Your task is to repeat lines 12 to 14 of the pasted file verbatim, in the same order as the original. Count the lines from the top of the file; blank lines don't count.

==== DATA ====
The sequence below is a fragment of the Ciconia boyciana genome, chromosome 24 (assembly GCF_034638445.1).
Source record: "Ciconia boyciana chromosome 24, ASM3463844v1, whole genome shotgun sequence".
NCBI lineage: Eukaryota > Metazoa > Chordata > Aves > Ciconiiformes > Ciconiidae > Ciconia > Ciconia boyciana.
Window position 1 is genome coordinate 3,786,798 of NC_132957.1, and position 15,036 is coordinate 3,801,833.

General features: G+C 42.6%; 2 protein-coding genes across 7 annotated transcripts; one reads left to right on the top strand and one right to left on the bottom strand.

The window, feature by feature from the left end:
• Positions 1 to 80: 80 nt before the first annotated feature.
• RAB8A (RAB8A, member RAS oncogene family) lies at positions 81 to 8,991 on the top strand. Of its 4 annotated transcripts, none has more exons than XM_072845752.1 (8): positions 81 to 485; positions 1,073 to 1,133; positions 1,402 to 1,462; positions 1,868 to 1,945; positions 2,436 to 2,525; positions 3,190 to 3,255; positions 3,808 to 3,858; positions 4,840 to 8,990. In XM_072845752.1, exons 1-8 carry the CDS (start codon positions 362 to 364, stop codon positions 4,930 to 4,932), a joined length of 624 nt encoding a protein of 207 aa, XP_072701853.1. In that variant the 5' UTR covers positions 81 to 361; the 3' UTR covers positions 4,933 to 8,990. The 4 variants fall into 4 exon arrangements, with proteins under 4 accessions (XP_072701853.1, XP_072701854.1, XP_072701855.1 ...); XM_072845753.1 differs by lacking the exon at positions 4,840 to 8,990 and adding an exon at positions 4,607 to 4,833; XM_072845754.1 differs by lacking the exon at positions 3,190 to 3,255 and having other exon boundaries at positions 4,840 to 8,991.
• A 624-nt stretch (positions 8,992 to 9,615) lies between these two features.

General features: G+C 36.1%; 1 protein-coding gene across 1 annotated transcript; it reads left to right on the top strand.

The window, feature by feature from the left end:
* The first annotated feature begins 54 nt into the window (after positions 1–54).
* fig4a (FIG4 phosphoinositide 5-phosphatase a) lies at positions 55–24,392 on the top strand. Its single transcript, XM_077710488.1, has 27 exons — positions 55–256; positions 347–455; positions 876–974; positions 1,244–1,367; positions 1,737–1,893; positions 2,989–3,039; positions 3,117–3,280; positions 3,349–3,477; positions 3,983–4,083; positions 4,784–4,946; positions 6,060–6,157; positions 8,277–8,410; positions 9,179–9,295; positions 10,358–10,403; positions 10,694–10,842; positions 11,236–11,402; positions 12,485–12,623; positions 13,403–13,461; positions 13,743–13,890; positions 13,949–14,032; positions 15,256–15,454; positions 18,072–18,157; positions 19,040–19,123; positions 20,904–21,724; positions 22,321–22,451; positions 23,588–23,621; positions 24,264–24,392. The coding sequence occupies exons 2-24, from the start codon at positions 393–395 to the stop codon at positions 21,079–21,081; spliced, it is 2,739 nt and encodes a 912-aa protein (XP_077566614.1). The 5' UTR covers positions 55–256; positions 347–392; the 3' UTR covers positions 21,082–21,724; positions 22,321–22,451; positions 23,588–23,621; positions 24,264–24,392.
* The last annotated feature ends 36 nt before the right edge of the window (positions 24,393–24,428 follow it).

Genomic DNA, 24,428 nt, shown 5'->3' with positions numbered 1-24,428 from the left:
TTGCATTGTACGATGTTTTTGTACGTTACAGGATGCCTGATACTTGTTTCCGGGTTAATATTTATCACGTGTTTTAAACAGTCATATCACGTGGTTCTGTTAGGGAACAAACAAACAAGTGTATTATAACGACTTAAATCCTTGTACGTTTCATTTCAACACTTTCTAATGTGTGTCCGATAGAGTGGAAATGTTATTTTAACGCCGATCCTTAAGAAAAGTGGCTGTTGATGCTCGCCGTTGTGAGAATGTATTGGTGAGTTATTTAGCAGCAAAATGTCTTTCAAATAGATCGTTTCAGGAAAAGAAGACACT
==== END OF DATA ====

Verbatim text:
* The first annotated feature begins 54 nt into the window (after positions 1–54).
* fig4a (FIG4 phosphoinositide 5-phosphatase a) lies at positions 55–24,392 on the top strand. Its single transcript, XM_077710488.1, has 27 exons — positions 55–256; positions 347–455; positions 876–974; positions 1,244–1,367; positions 1,737–1,893; positions 2,989–3,039; positions 3,117–3,280; positions 3,349–3,477; positions 3,983–4,083; positions 4,784–4,946; positions 6,060–6,157; positions 8,277–8,410; positions 9,179–9,295; positions 10,358–10,403; positions 10,694–10,842; positions 11,236–11,402; positions 12,485–12,623; positions 13,403–13,461; positions 13,743–13,890; positions 13,949–14,032; positions 15,256–15,454; positions 18,072–18,157; positions 19,040–19,123; positions 20,904–21,724; positions 22,321–22,451; positions 23,588–23,621; positions 24,264–24,392. The coding sequence occupies exons 2-24, from the start codon at positions 393–395 to the stop codon at positions 21,079–21,081; spliced, it is 2,739 nt and encodes a 912-aa protein (XP_077566614.1). The 5' UTR covers positions 55–256; positions 347–392; the 3' UTR covers positions 21,082–21,724; positions 22,321–22,451; positions 23,588–23,621; positions 24,264–24,392.
* The last annotated feature ends 36 nt before the right edge of the window (positions 24,393–24,428 follow it).